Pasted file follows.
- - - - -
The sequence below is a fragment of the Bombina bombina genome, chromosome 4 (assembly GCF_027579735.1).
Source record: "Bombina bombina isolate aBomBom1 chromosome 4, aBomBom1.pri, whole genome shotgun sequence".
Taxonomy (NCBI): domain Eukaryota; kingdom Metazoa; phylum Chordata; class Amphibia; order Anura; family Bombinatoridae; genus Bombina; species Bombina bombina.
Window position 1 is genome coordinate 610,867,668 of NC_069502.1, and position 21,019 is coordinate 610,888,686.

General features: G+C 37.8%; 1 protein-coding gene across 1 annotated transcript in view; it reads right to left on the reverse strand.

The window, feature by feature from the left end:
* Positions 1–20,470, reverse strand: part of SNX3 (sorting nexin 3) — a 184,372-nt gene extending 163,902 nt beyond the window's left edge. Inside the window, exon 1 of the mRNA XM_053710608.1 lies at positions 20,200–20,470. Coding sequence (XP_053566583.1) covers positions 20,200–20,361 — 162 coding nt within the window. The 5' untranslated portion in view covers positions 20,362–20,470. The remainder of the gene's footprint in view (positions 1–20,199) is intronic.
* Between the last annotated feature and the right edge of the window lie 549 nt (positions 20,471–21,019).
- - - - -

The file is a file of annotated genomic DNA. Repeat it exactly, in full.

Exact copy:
The sequence below is a fragment of the Bombina bombina genome, chromosome 4 (assembly GCF_027579735.1).
Source record: "Bombina bombina isolate aBomBom1 chromosome 4, aBomBom1.pri, whole genome shotgun sequence".
Taxonomy (NCBI): domain Eukaryota; kingdom Metazoa; phylum Chordata; class Amphibia; order Anura; family Bombinatoridae; genus Bombina; species Bombina bombina.
Window position 1 is genome coordinate 610,867,668 of NC_069502.1, and position 21,019 is coordinate 610,888,686.

General features: G+C 37.8%; 1 protein-coding gene across 1 annotated transcript in view; it reads right to left on the reverse strand.

The window, feature by feature from the left end:
* Positions 1–20,470, reverse strand: part of SNX3 (sorting nexin 3) — a 184,372-nt gene extending 163,902 nt beyond the window's left edge. Inside the window, exon 1 of the mRNA XM_053710608.1 lies at positions 20,200–20,470. Coding sequence (XP_053566583.1) covers positions 20,200–20,361 — 162 coding nt within the window. The 5' untranslated portion in view covers positions 20,362–20,470. The remainder of the gene's footprint in view (positions 1–20,199) is intronic.
* Between the last annotated feature and the right edge of the window lie 549 nt (positions 20,471–21,019).